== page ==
Samsung Galaxy Nexus ban overturned by US appeals court

Samsung Galaxy Nexus phone on display The success of its Galaxy range of smartphones has boosted Samsung

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The US Court of Appeals has overturned a ban on sales of Samsung's Galaxy Nexus phone, in a blow to Apple in the ongoing battle between the two rivals.

It said the district court in California, which had issued the ban in June, had "abused its discretion in entering an injunction".

Earlier this month, a sales ban on Samsung's Galaxy Tab 10.1 tablet computer in the US was also lifted.

The two firms are involved in a legal tussle over patent infringement claims.

Samsung welcomed the latest decision saying it "confirms that the role of patent law is to protect innovation and not to unreasonably stifle competition and restrict consumer choice".

"We will continue to take all appropriate measures to ensure the availability of our innovative products," the South Korean manufacturer said.

Slowing the competition?

The smartphone segment is one of the fastest growing sectors for phone manufacturers and Apple and Samsung are among the biggest players in the arena.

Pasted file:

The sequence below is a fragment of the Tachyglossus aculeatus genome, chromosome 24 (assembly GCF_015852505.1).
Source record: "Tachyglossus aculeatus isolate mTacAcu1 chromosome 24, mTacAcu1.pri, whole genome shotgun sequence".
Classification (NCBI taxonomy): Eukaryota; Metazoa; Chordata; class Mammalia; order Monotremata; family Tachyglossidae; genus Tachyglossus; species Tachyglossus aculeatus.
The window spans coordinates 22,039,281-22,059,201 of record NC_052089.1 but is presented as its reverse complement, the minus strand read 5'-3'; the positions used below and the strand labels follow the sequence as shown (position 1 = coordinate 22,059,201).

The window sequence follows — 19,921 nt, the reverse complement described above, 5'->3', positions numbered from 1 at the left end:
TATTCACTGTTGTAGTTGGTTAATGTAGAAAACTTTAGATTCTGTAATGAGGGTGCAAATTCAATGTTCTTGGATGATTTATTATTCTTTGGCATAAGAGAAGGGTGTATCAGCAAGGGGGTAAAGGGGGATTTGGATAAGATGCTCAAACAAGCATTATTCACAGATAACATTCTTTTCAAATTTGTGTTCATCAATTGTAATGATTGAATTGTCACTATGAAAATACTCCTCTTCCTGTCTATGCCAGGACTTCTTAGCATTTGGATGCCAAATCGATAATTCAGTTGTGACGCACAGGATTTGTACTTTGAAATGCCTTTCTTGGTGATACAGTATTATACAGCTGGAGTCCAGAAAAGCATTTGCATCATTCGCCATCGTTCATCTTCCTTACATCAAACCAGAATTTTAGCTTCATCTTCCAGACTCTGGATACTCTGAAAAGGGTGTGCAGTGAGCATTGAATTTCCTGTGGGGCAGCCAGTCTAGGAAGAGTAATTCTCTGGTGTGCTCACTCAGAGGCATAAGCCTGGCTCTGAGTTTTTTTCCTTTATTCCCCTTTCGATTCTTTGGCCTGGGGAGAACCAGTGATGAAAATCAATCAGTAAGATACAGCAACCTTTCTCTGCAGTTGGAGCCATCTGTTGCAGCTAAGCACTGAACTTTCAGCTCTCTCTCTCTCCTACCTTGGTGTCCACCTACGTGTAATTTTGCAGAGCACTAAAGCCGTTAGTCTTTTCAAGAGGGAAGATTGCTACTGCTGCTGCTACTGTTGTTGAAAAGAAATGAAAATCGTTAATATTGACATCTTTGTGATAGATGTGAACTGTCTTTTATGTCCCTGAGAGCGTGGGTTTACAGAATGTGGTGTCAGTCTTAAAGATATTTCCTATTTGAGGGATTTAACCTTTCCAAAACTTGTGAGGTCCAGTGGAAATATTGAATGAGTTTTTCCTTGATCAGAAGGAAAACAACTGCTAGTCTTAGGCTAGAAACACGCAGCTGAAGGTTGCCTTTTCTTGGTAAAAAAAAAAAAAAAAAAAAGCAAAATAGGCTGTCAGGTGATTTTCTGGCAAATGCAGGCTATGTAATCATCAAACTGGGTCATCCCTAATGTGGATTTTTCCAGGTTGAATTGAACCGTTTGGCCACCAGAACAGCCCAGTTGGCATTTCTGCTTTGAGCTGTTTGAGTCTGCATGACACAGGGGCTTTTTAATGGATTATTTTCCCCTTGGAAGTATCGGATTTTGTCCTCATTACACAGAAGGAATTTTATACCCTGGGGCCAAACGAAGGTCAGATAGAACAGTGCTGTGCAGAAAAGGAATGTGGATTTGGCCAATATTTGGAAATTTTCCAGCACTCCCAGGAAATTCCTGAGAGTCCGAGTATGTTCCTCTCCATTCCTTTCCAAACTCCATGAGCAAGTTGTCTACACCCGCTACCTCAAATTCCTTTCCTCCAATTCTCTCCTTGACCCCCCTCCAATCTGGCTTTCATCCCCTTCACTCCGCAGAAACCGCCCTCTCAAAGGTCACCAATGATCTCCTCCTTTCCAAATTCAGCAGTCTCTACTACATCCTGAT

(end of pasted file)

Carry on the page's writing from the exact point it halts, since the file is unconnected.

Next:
Start Quote

The intensity of the competition is so high, that it is less about billions of dollars in fines but more about slowing the competition”

End Quote Manoj Menon Frost & Sullivan

Apple, which makes the iPhone, was one of the early pioneers in the segment, while Samsung, which manufactures the Galaxy range of smartphones, has made rapid strides in the sector gaining a strong share of key global markets in recent years.

However, its success has coincided with a growing legal battle with Apple, spread across various countries.

Earlier this year, a California court awarded Apple $1.05bn (£652m) in damages, after ruling several of its software and design technologies had been infringed by Samsung.

Samsung has since challenged that verdict and called for a retrial.

Analysts said that given the tremendous growth potential of the sector, the legal battle between the two firms was likely to continue.

"The intensity of the competition is so high, that it is less about billions of dollars in fines but more about slowing the competition," Manoj Menon, managing director of Frost & Sullivan, told the BBC.

He explained that Apple feels that Samsung has infringed its patents, which it believes has played a role in Samsung's success.

"Apple will try and slow the rapid growth trajectory of Samsung," he said.

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